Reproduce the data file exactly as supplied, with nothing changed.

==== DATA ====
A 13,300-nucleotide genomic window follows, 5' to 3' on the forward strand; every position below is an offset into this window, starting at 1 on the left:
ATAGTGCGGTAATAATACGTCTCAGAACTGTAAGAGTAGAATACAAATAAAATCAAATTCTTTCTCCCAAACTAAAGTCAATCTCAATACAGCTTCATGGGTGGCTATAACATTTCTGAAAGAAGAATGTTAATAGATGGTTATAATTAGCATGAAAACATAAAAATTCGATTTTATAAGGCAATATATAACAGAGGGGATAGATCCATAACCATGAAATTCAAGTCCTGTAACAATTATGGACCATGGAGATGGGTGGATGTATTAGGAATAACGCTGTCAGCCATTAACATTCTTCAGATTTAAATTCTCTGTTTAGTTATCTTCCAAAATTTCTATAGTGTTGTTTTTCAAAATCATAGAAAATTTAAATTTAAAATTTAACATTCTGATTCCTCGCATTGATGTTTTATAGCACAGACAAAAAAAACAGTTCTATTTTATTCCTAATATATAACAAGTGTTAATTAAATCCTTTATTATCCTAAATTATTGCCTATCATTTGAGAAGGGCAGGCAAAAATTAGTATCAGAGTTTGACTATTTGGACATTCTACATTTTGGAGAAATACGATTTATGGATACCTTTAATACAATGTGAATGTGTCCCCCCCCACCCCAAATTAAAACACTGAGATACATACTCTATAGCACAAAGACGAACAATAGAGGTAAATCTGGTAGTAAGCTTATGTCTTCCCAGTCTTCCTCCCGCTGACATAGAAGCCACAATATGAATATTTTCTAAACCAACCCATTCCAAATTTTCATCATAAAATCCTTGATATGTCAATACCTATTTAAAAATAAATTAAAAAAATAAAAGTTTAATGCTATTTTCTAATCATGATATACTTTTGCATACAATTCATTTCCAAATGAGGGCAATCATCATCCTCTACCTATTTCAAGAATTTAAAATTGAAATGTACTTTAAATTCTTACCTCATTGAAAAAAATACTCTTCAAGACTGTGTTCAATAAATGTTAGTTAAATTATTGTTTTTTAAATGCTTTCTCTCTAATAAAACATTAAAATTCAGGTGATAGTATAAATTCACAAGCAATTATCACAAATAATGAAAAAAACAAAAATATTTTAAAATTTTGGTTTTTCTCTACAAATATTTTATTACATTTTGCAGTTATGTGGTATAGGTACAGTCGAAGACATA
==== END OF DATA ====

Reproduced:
A 13,300-nucleotide genomic window follows, 5' to 3' on the forward strand; every position below is an offset into this window, starting at 1 on the left:
ATAGTGCGGTAATAATACGTCTCAGAACTGTAAGAGTAGAATACAAATAAAATCAAATTCTTTCTCCCAAACTAAAGTCAATCTCAATACAGCTTCATGGGTGGCTATAACATTTCTGAAAGAAGAATGTTAATAGATGGTTATAATTAGCATGAAAACATAAAAATTCGATTTTATAAGGCAATATATAACAGAGGGGATAGATCCATAACCATGAAATTCAAGTCCTGTAACAATTATGGACCATGGAGATGGGTGGATGTATTAGGAATAACGCTGTCAGCCATTAACATTCTTCAGATTTAAATTCTCTGTTTAGTTATCTTCCAAAATTTCTATAGTGTTGTTTTTCAAAATCATAGAAAATTTAAATTTAAAATTTAACATTCTGATTCCTCGCATTGATGTTTTATAGCACAGACAAAAAAAACAGTTCTATTTTATTCCTAATATATAACAAGTGTTAATTAAATCCTTTATTATCCTAAATTATTGCCTATCATTTGAGAAGGGCAGGCAAAAATTAGTATCAGAGTTTGACTATTTGGACATTCTACATTTTGGAGAAATACGATTTATGGATACCTTTAATACAATGTGAATGTGTCCCCCCCCACCCCAAATTAAAACACTGAGATACATACTCTATAGCACAAAGACGAACAATAGAGGTAAATCTGGTAGTAAGCTTATGTCTTCCCAGTCTTCCTCCCGCTGACATAGAAGCCACAATATGAATATTTTCTAAACCAACCCATTCCAAATTTTCATCATAAAATCCTTGATATGTCAATACCTATTTAAAAATAAATTAAAAAAATAAAAGTTTAATGCTATTTTCTAATCATGATATACTTTTGCATACAATTCATTTCCAAATGAGGGCAATCATCATCCTCTACCTATTTCAAGAATTTAAAATTGAAATGTACTTTAAATTCTTACCTCATTGAAAAAAATACTCTTCAAGACTGTGTTCAATAAATGTTAGTTAAATTATTGTTTTTTAAATGCTTTCTCTCTAATAAAACATTAAAATTCAGGTGATAGTATAAATTCACAAGCAATTATCACAAATAATGAAAAAAACAAAAATATTTTAAAATTTTGGTTTTTCTCTACAAATATTTTATTACATTTTGCAGTTATGTGGTATAGGTACAGTCGAAGACATA